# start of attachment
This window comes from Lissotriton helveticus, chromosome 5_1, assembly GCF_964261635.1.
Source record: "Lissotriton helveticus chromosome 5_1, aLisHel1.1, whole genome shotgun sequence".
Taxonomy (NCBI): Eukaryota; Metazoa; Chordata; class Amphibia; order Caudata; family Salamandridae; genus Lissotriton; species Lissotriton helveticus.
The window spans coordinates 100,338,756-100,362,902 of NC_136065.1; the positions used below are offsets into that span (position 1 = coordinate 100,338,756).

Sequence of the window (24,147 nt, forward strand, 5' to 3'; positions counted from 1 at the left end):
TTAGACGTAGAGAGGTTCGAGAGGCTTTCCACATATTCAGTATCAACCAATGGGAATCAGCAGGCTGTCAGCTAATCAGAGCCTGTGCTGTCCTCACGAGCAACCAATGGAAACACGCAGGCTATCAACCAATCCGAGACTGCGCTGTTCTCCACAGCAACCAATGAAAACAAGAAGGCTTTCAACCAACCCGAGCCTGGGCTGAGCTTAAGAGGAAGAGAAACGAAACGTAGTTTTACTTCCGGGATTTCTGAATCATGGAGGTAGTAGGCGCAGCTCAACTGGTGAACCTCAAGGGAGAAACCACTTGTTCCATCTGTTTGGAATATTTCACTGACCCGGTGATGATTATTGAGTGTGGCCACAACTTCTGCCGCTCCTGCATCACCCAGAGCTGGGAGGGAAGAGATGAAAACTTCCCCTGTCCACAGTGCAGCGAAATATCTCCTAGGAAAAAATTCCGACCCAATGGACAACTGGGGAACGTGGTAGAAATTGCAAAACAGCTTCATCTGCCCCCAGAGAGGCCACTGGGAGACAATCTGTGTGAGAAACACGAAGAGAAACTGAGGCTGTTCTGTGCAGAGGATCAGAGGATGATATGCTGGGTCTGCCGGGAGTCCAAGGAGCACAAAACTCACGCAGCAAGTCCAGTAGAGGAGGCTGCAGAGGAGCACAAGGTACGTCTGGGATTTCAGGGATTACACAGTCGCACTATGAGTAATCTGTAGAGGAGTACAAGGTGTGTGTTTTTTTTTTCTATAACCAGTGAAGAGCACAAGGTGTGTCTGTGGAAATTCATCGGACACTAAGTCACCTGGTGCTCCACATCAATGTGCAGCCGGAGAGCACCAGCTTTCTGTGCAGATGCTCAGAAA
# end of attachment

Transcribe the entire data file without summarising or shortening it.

This window comes from Lissotriton helveticus, chromosome 5_1, assembly GCF_964261635.1.
Source record: "Lissotriton helveticus chromosome 5_1, aLisHel1.1, whole genome shotgun sequence".
Taxonomy (NCBI): Eukaryota; Metazoa; Chordata; class Amphibia; order Caudata; family Salamandridae; genus Lissotriton; species Lissotriton helveticus.
The window spans coordinates 100,338,756-100,362,902 of NC_136065.1; the positions used below are offsets into that span (position 1 = coordinate 100,338,756).

Sequence of the window (24,147 nt, forward strand, 5' to 3'; positions counted from 1 at the left end):
TTAGACGTAGAGAGGTTCGAGAGGCTTTCCACATATTCAGTATCAACCAATGGGAATCAGCAGGCTGTCAGCTAATCAGAGCCTGTGCTGTCCTCACGAGCAACCAATGGAAACACGCAGGCTATCAACCAATCCGAGACTGCGCTGTTCTCCACAGCAACCAATGAAAACAAGAAGGCTTTCAACCAACCCGAGCCTGGGCTGAGCTTAAGAGGAAGAGAAACGAAACGTAGTTTTACTTCCGGGATTTCTGAATCATGGAGGTAGTAGGCGCAGCTCAACTGGTGAACCTCAAGGGAGAAACCACTTGTTCCATCTGTTTGGAATATTTCACTGACCCGGTGATGATTATTGAGTGTGGCCACAACTTCTGCCGCTCCTGCATCACCCAGAGCTGGGAGGGAAGAGATGAAAACTTCCCCTGTCCACAGTGCAGCGAAATATCTCCTAGGAAAAAATTCCGACCCAATGGACAACTGGGGAACGTGGTAGAAATTGCAAAACAGCTTCATCTGCCCCCAGAGAGGCCACTGGGAGACAATCTGTGTGAGAAACACGAAGAGAAACTGAGGCTGTTCTGTGCAGAGGATCAGAGGATGATATGCTGGGTCTGCCGGGAGTCCAAGGAGCACAAAACTCACGCAGCAAGTCCAGTAGAGGAGGCTGCAGAGGAGCACAAGGTACGTCTGGGATTTCAGGGATTACACAGTCGCACTATGAGTAATCTGTAGAGGAGTACAAGGTGTGTGTTTTTTTTTTCTATAACCAGTGAAGAGCACAAGGTGTGTCTGTGGAAATTCATCGGACACTAAGTCACCTGGTGCTCCACATCAATGTGCAGCCGGAGAGCACCAGCTTTCTGTGCAGATGCTCAGAAA